Thailand, Vietnam and Philippines named as likely 5G laggards (Nikkei Asian Review)

Thailand, Vietnam and the Philippines will lag behind other Asian countries in the deployment of fifth-generation mobile networks, although Singapore is poised to lead the race, a recent report said.

Management consulting firm A.T. Kearney published a report in late September that projected that 5G penetration will reach at most 40% within almost all of the 10 countries of the Association of Southeast Asian Nations by 2025. Singapore will outperform its peers, with an expected penetration rate of close to 60% by 2025.

The report said countries like Thailand, Vietnam and the Philippines could find themselves in a “lose-lose” situation where 5G is selectively rolled out and enterprises are unwilling to pay a premium for the network. Under this scenario, consumers and businesses would be reluctant to fork out extra cash because they perceive limited benefits over existing 3G or 4G networks. Operators would respond by focusing on recouping their investments in the existing networks, limiting the expansion of 5G infrastructure.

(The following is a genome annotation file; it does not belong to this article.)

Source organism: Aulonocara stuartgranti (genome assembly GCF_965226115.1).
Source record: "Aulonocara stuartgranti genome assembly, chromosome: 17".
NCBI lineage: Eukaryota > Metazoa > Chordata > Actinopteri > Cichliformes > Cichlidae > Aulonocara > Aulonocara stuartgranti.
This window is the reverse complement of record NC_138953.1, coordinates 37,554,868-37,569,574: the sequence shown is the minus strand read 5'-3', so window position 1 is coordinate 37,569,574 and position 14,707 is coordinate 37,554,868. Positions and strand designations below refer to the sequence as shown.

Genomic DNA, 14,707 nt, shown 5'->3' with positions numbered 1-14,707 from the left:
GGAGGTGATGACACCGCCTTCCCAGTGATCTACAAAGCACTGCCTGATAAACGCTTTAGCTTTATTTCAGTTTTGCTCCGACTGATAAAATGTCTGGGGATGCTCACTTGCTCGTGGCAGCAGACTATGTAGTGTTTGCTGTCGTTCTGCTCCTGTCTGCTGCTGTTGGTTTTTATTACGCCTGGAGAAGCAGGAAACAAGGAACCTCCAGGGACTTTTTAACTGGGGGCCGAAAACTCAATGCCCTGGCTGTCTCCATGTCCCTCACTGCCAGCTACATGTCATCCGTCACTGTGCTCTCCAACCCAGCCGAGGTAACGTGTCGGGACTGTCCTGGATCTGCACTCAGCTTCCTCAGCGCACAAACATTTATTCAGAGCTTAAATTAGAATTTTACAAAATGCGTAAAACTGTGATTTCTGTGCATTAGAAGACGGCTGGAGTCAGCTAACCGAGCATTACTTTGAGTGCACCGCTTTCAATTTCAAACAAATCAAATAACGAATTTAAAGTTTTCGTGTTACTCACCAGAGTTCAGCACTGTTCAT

The report warned that in this situation, 5G would become “just another technology layer” rather than a breakthrough.

Singapore plans to have 5G up and running in 2020, while Malaysia is expected to announce spectrum allocations for 5G service providers next year. Mobile carriers in Vietnam and Cambodia are working with equipment providers to deploy the necessary infrastructure, which is expected to offer internet speeds of up to 50 times faster than current 4G systems.

The lead author of the A.T. Kearney report, Nikolai Dobberstein, said regulators will play a central role in the development of next-generation cellular networks. He said authorities would need to ensure near-term spectrum availability, foster infrastructure-sharing and nurture national cybersecurity capabilities.

“The overall potential of 5G rollout in ASEAN is substantial. However, to live up to the full potential, the region will need to address the main challenges,” he wrote in the report.

Experts believe differences in technology infrastructure among Southeast Asian countries will lead to mixed results in deployment. Another report by the International Institute for Management Development highlighted the gap between ASEAN’s smallest country, Singapore, and its neighbors.


Nikkei Asian Review

3 October 2019

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